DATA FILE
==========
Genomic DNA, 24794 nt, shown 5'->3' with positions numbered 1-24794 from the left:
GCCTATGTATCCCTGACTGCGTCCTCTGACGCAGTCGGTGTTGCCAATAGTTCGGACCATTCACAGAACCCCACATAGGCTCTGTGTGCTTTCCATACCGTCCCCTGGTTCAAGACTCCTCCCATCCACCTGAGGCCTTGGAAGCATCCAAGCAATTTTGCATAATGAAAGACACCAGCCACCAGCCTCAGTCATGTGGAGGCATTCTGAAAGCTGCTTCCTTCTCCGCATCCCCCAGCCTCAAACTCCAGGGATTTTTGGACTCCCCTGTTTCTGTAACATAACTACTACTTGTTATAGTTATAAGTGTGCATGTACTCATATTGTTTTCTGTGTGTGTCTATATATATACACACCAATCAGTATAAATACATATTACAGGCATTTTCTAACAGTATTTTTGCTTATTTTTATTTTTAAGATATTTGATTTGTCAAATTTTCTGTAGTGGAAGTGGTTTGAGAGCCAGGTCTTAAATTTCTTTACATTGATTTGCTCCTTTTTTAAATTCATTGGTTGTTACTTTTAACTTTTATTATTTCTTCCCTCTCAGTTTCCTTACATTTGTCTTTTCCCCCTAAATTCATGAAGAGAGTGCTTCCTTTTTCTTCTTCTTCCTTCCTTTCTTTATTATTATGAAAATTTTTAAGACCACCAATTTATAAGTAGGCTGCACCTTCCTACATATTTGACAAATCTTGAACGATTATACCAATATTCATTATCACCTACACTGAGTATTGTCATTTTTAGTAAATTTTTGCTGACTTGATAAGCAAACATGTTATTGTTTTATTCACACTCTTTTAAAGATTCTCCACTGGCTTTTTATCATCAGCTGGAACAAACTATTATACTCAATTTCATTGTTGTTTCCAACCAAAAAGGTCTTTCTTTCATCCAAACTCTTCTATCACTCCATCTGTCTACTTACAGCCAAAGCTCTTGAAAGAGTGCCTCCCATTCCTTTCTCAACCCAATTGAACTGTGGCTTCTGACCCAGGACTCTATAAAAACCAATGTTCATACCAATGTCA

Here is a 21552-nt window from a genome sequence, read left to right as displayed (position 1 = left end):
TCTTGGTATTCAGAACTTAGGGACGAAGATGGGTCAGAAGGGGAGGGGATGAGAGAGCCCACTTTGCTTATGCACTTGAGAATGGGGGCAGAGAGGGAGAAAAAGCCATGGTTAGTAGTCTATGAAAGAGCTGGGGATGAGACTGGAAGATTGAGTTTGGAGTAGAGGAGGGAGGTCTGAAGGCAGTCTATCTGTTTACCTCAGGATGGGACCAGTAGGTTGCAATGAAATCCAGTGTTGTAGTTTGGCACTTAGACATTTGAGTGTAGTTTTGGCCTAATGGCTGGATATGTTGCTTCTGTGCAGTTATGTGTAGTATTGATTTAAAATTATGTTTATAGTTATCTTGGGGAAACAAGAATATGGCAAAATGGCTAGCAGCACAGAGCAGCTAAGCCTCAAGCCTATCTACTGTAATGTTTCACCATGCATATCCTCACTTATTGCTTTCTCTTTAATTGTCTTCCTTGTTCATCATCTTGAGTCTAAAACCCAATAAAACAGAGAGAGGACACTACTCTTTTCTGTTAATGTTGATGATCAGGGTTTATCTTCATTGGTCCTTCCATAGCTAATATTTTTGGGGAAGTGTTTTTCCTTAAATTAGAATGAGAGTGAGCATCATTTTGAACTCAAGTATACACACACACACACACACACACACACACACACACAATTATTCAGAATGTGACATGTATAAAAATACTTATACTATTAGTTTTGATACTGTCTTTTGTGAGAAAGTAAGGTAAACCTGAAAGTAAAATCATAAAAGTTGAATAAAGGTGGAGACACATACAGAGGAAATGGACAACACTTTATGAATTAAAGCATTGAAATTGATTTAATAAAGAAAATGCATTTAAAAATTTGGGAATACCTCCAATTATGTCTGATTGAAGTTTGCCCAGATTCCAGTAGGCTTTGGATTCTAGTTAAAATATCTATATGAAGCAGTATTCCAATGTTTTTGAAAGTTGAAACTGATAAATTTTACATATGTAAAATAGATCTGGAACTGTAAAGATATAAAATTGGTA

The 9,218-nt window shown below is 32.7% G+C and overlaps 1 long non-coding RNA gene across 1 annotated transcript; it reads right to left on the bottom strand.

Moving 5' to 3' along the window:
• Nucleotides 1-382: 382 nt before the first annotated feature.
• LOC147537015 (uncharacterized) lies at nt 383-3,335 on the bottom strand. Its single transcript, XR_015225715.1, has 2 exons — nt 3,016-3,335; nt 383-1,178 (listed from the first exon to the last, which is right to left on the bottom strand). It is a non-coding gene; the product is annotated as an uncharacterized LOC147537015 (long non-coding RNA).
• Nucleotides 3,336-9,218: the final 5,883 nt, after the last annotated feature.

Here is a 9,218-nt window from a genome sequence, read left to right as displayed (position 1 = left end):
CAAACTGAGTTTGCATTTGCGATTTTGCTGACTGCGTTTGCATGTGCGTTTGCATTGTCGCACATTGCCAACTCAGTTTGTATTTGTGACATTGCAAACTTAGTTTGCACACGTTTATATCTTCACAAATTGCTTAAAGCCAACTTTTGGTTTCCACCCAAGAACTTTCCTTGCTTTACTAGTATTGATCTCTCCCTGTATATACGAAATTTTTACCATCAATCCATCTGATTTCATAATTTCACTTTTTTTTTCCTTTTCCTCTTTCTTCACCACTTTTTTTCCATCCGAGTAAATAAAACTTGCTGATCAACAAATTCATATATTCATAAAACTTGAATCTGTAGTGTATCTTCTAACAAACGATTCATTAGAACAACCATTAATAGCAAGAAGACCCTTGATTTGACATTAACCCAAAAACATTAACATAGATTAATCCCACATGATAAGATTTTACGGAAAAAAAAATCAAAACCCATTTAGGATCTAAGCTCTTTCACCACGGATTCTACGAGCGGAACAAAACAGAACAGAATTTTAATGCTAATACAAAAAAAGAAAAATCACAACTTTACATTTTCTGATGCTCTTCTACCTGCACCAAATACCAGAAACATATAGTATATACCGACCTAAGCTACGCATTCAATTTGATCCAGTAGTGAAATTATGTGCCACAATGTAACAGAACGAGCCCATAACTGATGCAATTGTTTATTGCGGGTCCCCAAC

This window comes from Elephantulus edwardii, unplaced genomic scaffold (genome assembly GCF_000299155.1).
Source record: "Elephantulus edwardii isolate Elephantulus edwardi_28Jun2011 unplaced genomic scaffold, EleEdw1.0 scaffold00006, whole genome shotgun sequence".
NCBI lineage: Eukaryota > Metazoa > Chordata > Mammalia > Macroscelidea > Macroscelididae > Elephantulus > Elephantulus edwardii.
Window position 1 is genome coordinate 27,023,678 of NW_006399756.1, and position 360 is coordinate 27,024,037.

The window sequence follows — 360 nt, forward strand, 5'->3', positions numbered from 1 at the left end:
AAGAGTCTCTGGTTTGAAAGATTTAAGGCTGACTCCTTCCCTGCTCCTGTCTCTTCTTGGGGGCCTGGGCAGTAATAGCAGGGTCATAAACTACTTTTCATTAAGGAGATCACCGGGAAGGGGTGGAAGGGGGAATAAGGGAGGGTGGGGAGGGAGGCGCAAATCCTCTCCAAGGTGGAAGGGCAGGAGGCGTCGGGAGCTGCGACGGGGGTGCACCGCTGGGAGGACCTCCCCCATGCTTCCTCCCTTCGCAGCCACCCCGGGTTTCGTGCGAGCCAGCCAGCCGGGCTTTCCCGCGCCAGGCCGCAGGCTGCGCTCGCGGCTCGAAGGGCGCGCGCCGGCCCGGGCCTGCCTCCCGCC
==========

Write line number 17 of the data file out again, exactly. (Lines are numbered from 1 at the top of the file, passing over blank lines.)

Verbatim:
AAGAGTCTCTGGTTTGAAAGATTTAAGGCTGACTCCTTCCCTGCTCCTGTCTCTTCTTGGGGGCCTGGGCAGTAATAGCAGGGTCATAAACTACTTTTCATTAAGGAGATCACCGGGAAGGGGTGGAAGGGGGAATAAGGGAGGGTGGGGAGGGAGGCGCAAATCCTCTCCAAGGTGGAAGGGCAGGAGGCGTCGGGAGCTGCGACGGGGGTGCACCGCTGGGAGGACCTCCCCCATGCTTCCTCCCTTCGCAGCCACCCCGGGTTTCGTGCGAGCCAGCCAGCCGGGCTTTCCCGCGCCAGGCCGCAGGCTGCGCTCGCGGCTCGAAGGGCGCGCGCCGGCCCGGGCCTGCCTCCCGCC